Tech UPTechnologyThe first image from NASA's latest X-ray telescope is...

The first image from NASA's latest X-ray telescope is impressive

Imaging X-Ray Polarimetry Explorer, IXPE, was launched into low Earth orbit, over the equator, from a SpaceX Falcon 9 last December.

 

The first scientific image of IXPE

Now, having spent all this time calibrating its instruments and preparing to observe a supernova remnant in the constellation of Cassiopeia, NASA reports that the telescope has sent its first image to Earth and shows the remains of Cassiopeia A, a star that exploded in the 17th century. The results are spectacular .

Thanks to the X-ray Imaging Polarimetry Explorer, IXPE , we see how in Cassiopeia A the saturation of the magenta color corresponds to the intensity of the X-ray light. energy from NASA’s Chandra X-ray Observatory. Both observatories capture different levels of angular resolution or sharpness, giving astronomers and astrophysicists greater levels of detail to better explore these unusual phenomena in the cosmos.

Cassiopeia A was also the first science image from NASA’s Chandra X-ray observatory which was released in 1999. This choice is because it is one of the brightest X-ray objects in this constellation. Cassiopeia A’s explosion sent shock waves outward, heating surrounding gases and accelerating cosmic ray particles (high-speed electrons and atomic nuclei) to create a cloud of varied matter, according to a NASA statement. This cloud is the one that shines intensely in the light of the X-rays captured by IXPE (and whose image we cannot fail to describe as spectacular).

“The IXPE image of Cassiopeia A is gorgeous , and we look forward to analyzing the polarimetry data to learn even more about this supernova remnant,” said Paolo Soffitta, Italian IXPE Principal Investigator at the National Institute for Astrophysics (INAF) in Rome. .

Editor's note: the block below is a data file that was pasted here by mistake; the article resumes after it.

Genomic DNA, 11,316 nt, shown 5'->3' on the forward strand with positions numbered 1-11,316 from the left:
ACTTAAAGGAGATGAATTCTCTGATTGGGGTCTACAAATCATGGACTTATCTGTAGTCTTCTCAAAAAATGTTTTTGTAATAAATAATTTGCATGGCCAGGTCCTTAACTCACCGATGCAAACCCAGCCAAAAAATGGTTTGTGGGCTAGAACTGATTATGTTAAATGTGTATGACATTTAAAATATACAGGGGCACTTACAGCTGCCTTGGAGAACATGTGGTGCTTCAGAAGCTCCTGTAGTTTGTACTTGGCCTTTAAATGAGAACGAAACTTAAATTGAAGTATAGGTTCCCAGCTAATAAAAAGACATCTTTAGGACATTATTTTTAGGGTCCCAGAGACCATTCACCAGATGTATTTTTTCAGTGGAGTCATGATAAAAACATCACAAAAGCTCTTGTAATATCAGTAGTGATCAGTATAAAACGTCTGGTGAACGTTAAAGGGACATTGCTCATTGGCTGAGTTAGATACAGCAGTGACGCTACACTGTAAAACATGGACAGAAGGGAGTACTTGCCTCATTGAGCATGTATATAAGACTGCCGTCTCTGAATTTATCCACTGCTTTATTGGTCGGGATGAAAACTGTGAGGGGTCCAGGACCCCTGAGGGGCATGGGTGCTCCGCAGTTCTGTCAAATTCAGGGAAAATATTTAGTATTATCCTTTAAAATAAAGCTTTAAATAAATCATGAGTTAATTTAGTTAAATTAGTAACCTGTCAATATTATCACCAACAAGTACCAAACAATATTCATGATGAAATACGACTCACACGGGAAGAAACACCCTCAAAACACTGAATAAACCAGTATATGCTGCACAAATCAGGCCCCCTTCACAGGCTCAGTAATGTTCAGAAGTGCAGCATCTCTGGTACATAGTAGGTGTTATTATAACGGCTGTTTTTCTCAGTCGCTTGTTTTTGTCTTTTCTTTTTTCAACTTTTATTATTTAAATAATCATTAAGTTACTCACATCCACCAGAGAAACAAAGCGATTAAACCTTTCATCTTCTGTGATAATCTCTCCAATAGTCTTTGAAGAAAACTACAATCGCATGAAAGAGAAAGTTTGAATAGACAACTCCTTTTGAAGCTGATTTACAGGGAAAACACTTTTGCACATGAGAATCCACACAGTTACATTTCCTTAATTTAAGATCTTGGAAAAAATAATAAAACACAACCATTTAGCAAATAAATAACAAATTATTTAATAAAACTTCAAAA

Although Cassiopeia A (which is about 10 light-years in diameter, which is more than twice the distance between Earth and our closest stellar neighbor, Proxima Centauri) has been observed and studied by many other telescopes, such as the one we have mentioned, NASA says that the IXPE would allow researchers to examine it in another way. To begin with, the X-ray telescope is located at an altitude of about 600 kilometers and is observing the object that is 11,000 light-years from Earth .

 

It looks like this?

As many of our readers will already know, even though we see Cassiopeia A with this striking magenta color, almost neon, in visible light it doesn’t look like that, but X-ray radiation is a very interesting tool for scientists. and, the more saturated the color, the more intense the X-ray light will be.

In this case, supernovae are full of magnetic energy and accelerate particles to almost the speed of light, making them more than ideal laboratories for studying extreme physics in space.

“Future polarization images of IXPE should reveal the mechanisms at the heart of this famous cosmic accelerator,” said Roger Romani, IXPE co-investigator at Stanford University in California, USA. “To fill in some of those details, we have developed a way to make the IXPE measurements even more precise using machine learning techniques . We look forward to what we will find as we analyze all the data .”

Cassiopeia A is the first of about 40 objects that NASA will study during the first year of IXPE’s life. In addition to exploring supernovae, the mission could answer questions about objects like black holes, including how they spin and whether the black hole at the center of our Milky Way Galaxy (Sagittarius A*) fed at some point in material history. surrounding.

 

 

Reference: NASA

Slaves and Disabled: Forced Medical Test Volunteers

The main problem to carry out medical research is to have willing volunteers for it. And if they come out for free, much better. This is the story of unethical behavior in medical research.

How are lightning created?

Summer is synonymous with sun, but also with storms. Who has not contemplated one from the protection that the home gives that electrical display that is lightning?

How global warming will affect astronomy

Astronomical observations around the world will worsen in quality as a result of climate change, according to a new study.

New images of Saturn's rings in stunning detail

New images of Saturn's rings in stunning detail

NASA discovers more than 50 areas that emit exorbitant levels of greenhouse gases

NASA's 'EMIT' spectrometer locates has targeted Central Asia, the Middle East and the US among others.

More